Central, Eastern, & Southern Africa Database
Comoros are a mountainous archipelago in the Indian Ocean, consisting of three volcanic main islands – Njazidja, Nzwani and Mwali (formerly Grande-Comore, Anjouan, and Moheli, respectively), between the African coast and Madagascar.
Originally populated by immigrants from Africa, Indonesia, and Arabia, Comoro Islands were ceded to the French from 1841 until 1909. During the WWII Comoros were occupied by the British, and then granted administrative autonomy within the French Union, in 1945. In 1969 Comoros were permitted to organize internal self-government, but in 1974 the population voted to become independent – except for Mayotte, which remained under French control.
Capital of Union of Comoros is Moroni. Because of poor soil, lack of natural resources and overpopulation, the country is facing immense problems. There are only some 750km of roads, of which 540 are gravel: the industry is barely existent and otherwise there is only weak agricultural economy (including fishing, hunting and forestry) that depends heavily on foreign loans to sustain a population of roughly 549.000, which is of mixed – African, Arab, Malay, and Indian – descent. French and Arabic are the official languages.
The Union of the Comoros gained independence from France in July 1975: ever since the country endured no less but 19 coups and coup attempts.
|(Map by Tom Cooper with help of Encarta 2003)|
Initially under a one-party rule, with President Ahmed Abdallah Abderrahman, Comoros were admitted to the UN on 12 November 1975. The inner-political problems began almost immediately: a group calling itself “United National Front” opposed Abderrahman’s power and favoured a more conciliatory approach to France. Abderrahman was deposed on 3 August 1975, in a coup lead by leftist Ali Soilih – but actually run by a French mercenary Bob Denard (who already worked for Moise Tshombe in Katanga, in the early 1960s). Soilih was declared the head of the government on 2 January 1976. Supported by the “Revolutionary Council of State”, and “Revolutionary Youth”, Soilih set about transforming the Comoros from a colonial dependency to a progressive socialist state within the shortest possible time. In true “Red Guard” tradition, his followers destroyed all the old government records, and – with help of two Douglas DC-4 transports of AirComore (one of which was loaded with weapons and the other with the dictator and his followers) – decided to invade the Mayotte Island. Once Soilih’s first aircraft landed there, however, the locals blocked the runway and thus prevented the landing of the second DC-4 (one with weapons and ammunition). Consequently, the invasion of Mayotte ended before it really began.
In May 1978 Denard was back on the Comoros, landing with a group of white mercenaries off the beach near the town of Itsandar. After swiftly deploying to Moroni, the mercs surrounded the Presidential Palace and Army headquarter, placing Soilih under house-arrest. He was shot dead few days later, during a supposed “rescue attempt”.
Abderrahman was re-called from France and declared President again; with Rhodesian financial support, the mercenaries were turned into "Guarde Residentielle" (GP) - the official military force of Comoros. From 1980, South Africa smoothly took over the financing and training of the GP, which remained under Denard's command until he appointed his right-hand, Dominique Malacrino (alias "Commandant Marques), the new chief and - at least officially - retired.
After surviving four coup attempts, in 1978, Abderrahman proclaimed the Union of the Comoros a Federal Islamic Republic ("Republicque Federale Islamique des Comores"), and remained president for more than ten years longer. In reality, Denard was still in charge of Comores: he even converted to Islam, took the name of Said Musapha Madhjoub, and married two attractive local women.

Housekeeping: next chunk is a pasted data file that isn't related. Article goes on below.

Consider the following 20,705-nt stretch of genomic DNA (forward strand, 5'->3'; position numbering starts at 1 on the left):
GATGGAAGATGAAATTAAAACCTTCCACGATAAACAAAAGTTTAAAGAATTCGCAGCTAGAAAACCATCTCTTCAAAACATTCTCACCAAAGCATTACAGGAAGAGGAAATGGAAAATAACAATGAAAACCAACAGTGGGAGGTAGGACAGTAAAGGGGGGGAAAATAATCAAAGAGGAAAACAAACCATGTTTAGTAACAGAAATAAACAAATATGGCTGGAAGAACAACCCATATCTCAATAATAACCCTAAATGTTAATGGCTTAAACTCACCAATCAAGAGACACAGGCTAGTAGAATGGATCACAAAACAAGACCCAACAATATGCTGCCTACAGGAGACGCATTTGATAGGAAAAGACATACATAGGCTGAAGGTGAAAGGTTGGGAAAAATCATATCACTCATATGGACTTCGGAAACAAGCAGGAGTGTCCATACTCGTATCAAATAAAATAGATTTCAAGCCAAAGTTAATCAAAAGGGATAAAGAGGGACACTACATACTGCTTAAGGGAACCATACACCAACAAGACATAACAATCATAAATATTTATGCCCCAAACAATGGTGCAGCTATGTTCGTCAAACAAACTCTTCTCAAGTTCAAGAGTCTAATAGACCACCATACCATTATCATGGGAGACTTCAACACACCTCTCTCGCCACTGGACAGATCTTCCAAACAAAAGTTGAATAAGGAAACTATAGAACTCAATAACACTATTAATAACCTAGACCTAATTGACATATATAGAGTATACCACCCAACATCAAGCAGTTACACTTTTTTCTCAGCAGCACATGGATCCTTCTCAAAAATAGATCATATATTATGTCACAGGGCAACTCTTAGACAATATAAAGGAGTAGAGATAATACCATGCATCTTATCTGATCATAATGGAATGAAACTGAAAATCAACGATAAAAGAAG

In 1989, the South Africans eventually decided that Denard would have to leave. When a corresponding official request from Pretoria was turned down, the GP's budget was cut by 50%. In response, Denard expelled the official representant of the South African Defence Force (SADF). Few days later, on 27 November 1989, Abderrahman - who survived four coup attempts by the time - was assassinated, supposedly by members of the Forces Armées Comoriennes (FAC), Comorian National Army. Denard immediately disolved the FAC and arrested its officers.
The French, who already had several warships nearby, finally ordered Denard to leave. The mercenary refused and promised to fight back: GP troops were deployed around strategic points, especially Moroni. The French eventually invaded, but as first captured the airport, using helicopters to deploy their paras. The later then advanced on Moroni and GP-barracks, just outside the city. After negotiations, Denard was permited not to surreneder, but to leave with his officers. They were evacuated on board a Safair C-130 Hercules transport, armed and in uniform, while the command of the GP taken over by a French officer.
|French Puma helicopter with Commandos as seen in November 1989, after landing on Comoro Islands. (Pit Weinert collection)|
Sayd Mohamed Djohar became interim president and subsequently won election in a multi-party contest. During his presidency, Djahar had to survive an impeachment attempt (in 1991) and several coup attempts. Probably the most serious was the one that occurred in 1995.
|View on Moroni - official capital of Comoros - from the sea, showing one of the local mosques. This picturesque motive is badly misleading, then the City of Moroni was the scene of no less but 19 coups and coup-attempts since 1975 alone! (ACIG.org archives)|
On the early morning hours of 28 September 1995, 33 mercenaries led again by Bod Denard arrived aboard the ship Vulcain in the port of Moroni, and launched the operation code-named “Kaskari”. Deploying swiftly into the city, they had no particular problems to depose the legal government before there was any kind of reaction from Comoran Security Force (as the Comoran military is officially named).
Once in power, Denard worked feverishly in order to stave off the expected French counter-invasion. He immediately began creating a civilian government. Nevertheless, he also established a new Presidential Guard (PG), organized from loyal members of the old guard – trained by Denard himself. The newly-established PG-units were mainly armed with heavy machine-guns and immediately deployed on strategic points around the island, particularly around the two airports, Hahaya, and Iconi.